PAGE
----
That connection proved crucial when Modest Mouse invited Deck to produce their third album.
Brian Deck: [Brock] really admired Red Red Meat and Califone. I had been doing most of the production for a good while. Tim and Ben had started a record label called Perishable, and Ben and I started a recording studio called Clava, and I was recording most of the music for the label at the time. That’s one of the reasons I stayed home when [Modest Mouse and Califone] went on tour. I guess the guys in Modest Mouse asked, “Where’s Brian? We thought he’d be out too.” I think it was Tim who put Isaac and me back in touch and said, “Hey, here’s his phone number. Call him.” Modest Mouse was thinking about signing with a major label. We spent a lot of time talking about what was good about that, what wasn’t so good about that.
Brock: I kinda didn’t give a shit [about the shift from independent to major]. I wasn’t that nervous about it. My mind wasn’t too heavy on the fact that it was a change, that there should be a different approach. I do remember one thing that affected my thinking: I really didn’t want to come out of the gate alienating everyone. Now I look at it and am like, “Why the fuck should anyone care?” But it was important to people that, if you’re no longer an independent band, [you don’t] start making easy crap [and do] a pop version of yourself. I wouldn’t say I was self-conscious, but I was aware that I didn’t want it to sound like we were pandering to radio or something.
The material they were gathering certainly didn’t signal a pivot toward commercialism. But the label was invested in their new signees, sending them to record a batch of demos for songs that wound up on The Moon & Antarctica. [Those early versions, recorded by veteran producer Phil Ek — who let the band practice in his basement — comprised the limited-release 1999 EP Night on the Sun.] Then roughly two months before they started work on the album, Deck accompanied the band to Seattle for some pre-production rehearsals, where some of the songs started to solidify.
Deck: I remember we’d poured concrete to even out the floor a couple days before I went to Seattle. I literally drew the floor plan on a napkin for the guys to start construction in my absence. [laughs] It was pretty seat-of-the-pants. I tried to explain how things should go, and then I got on a plane. I was on the phone all the time, trying to direct things. I’m remembering now how much anxiety I had about building a studio around the same time I was doing pre-production. It was my very first major-label experience.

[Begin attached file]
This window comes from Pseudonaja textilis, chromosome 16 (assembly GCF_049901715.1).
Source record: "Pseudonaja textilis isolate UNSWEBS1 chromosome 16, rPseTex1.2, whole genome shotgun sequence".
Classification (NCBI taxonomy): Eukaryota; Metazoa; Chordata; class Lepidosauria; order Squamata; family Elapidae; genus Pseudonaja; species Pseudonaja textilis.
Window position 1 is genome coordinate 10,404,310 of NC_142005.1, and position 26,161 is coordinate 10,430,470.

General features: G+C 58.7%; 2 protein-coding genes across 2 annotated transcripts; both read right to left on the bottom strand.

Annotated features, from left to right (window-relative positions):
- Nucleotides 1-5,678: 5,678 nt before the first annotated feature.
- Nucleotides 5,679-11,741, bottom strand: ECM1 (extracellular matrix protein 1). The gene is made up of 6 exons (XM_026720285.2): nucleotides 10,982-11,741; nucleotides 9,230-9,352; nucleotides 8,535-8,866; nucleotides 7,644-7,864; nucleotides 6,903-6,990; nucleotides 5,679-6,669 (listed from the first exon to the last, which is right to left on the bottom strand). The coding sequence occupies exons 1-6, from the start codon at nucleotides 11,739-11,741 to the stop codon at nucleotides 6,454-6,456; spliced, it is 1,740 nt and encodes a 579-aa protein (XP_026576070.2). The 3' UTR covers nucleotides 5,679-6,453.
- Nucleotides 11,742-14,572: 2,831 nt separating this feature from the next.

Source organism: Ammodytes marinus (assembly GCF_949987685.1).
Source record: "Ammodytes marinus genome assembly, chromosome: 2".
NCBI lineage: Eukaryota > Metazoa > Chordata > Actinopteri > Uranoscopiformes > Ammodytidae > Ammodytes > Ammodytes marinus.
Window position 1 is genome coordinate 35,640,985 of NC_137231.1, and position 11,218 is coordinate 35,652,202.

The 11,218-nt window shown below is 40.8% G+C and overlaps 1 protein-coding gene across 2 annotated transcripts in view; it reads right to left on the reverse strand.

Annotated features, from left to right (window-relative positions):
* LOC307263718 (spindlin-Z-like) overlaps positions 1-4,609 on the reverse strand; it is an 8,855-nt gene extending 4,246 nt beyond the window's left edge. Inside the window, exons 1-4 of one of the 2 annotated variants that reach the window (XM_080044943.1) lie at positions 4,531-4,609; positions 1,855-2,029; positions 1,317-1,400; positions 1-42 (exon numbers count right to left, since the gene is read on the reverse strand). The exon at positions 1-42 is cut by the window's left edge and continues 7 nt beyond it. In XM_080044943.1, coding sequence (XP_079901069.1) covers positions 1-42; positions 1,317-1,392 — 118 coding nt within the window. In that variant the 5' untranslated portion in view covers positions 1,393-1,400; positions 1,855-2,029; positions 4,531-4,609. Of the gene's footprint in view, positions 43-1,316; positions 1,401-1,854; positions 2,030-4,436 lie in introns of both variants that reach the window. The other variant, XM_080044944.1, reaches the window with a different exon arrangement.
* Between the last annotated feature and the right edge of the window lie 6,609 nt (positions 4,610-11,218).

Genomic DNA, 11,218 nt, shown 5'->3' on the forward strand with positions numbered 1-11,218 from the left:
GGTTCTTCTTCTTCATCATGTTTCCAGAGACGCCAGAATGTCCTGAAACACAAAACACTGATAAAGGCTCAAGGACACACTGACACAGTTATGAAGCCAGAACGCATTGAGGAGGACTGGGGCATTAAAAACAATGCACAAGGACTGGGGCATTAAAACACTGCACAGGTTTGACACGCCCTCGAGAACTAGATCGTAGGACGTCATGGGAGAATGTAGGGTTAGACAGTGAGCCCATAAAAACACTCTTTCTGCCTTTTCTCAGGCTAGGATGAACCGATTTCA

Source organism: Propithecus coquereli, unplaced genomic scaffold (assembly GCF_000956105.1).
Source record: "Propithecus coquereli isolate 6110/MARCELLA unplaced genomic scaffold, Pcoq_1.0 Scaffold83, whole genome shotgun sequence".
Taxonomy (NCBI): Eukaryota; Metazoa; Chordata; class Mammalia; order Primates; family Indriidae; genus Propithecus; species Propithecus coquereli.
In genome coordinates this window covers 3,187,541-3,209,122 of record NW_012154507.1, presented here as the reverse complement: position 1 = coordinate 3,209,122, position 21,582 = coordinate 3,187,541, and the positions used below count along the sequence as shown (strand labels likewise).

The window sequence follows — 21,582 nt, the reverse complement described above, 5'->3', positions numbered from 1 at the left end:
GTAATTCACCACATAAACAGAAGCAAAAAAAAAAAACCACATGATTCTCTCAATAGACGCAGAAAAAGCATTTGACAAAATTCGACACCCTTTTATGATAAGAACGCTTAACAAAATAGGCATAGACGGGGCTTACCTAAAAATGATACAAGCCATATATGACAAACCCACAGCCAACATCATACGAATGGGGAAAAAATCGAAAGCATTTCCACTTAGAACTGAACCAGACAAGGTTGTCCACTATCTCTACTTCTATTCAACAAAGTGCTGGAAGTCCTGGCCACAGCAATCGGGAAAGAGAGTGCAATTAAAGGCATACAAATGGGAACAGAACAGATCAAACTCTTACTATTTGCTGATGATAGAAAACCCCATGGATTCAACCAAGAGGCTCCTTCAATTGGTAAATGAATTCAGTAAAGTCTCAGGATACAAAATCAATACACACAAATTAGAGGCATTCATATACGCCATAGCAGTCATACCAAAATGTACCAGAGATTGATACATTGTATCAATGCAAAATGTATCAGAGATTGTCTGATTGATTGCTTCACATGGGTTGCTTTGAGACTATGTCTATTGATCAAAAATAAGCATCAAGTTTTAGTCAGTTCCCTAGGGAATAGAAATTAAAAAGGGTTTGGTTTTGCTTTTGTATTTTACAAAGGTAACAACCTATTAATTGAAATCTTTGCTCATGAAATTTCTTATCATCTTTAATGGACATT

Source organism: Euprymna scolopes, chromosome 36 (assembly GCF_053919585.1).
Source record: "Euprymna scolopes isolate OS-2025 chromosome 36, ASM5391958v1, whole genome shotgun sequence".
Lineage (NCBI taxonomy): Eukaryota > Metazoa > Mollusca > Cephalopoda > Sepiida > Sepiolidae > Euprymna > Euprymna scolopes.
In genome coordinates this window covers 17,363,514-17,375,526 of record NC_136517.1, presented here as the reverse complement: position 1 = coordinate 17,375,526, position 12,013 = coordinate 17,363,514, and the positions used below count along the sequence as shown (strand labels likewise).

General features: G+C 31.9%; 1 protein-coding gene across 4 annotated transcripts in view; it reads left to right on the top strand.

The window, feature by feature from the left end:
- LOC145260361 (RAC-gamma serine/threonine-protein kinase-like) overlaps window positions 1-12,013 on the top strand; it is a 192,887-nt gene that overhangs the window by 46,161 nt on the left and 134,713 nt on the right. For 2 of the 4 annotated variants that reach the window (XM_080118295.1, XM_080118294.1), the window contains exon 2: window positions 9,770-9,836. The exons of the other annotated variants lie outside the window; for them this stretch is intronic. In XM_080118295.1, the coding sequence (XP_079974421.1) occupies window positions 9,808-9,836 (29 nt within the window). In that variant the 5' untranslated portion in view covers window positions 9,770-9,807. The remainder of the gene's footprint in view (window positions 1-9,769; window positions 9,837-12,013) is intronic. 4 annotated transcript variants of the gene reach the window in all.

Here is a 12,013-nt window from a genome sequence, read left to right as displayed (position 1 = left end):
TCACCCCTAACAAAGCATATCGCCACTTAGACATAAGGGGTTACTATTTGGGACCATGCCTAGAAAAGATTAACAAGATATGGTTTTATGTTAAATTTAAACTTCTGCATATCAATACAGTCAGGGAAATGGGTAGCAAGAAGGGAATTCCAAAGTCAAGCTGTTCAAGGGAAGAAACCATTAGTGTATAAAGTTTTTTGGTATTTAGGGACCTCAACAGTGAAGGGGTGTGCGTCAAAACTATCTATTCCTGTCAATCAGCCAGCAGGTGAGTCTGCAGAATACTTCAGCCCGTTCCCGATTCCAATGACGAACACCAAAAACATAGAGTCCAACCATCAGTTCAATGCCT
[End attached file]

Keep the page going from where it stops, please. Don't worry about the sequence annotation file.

I remember some things about those rehearsals. We would have barbecues at night and sit out and talk about the record. I will tell you this: If the [expansive, layered sound] of The Moon and Antarctica fulfilled a clear vision that Isaac had in the beginning, I was not [fully] aware of that vision.
The record’s spacey, dense sound gradually evolved at the Clava studio, their home base for the sessions.
Deck: We built the permanent Clava recording studio adjacent to the Perishable offices in the Bridgeport neighborhood in Chicago. The Modest Mouse record was the first thing we recorded there. They were so excited to start recording that they started driving early. A couple weeks before I expected them, they showed up — and helped us hang drywall.
Brock: My friend who’d driven out with me helped hang drywall. I’d like to say I helped, but I sat at a desk.
Deck: It was embarrassing and terrifying to have my first major-label band show up and not have the recording studio finished being built. It’s a pretty complex thing. Typically you test shit out before your first client shows up. Rather than get the chance to test it out, they finished building it.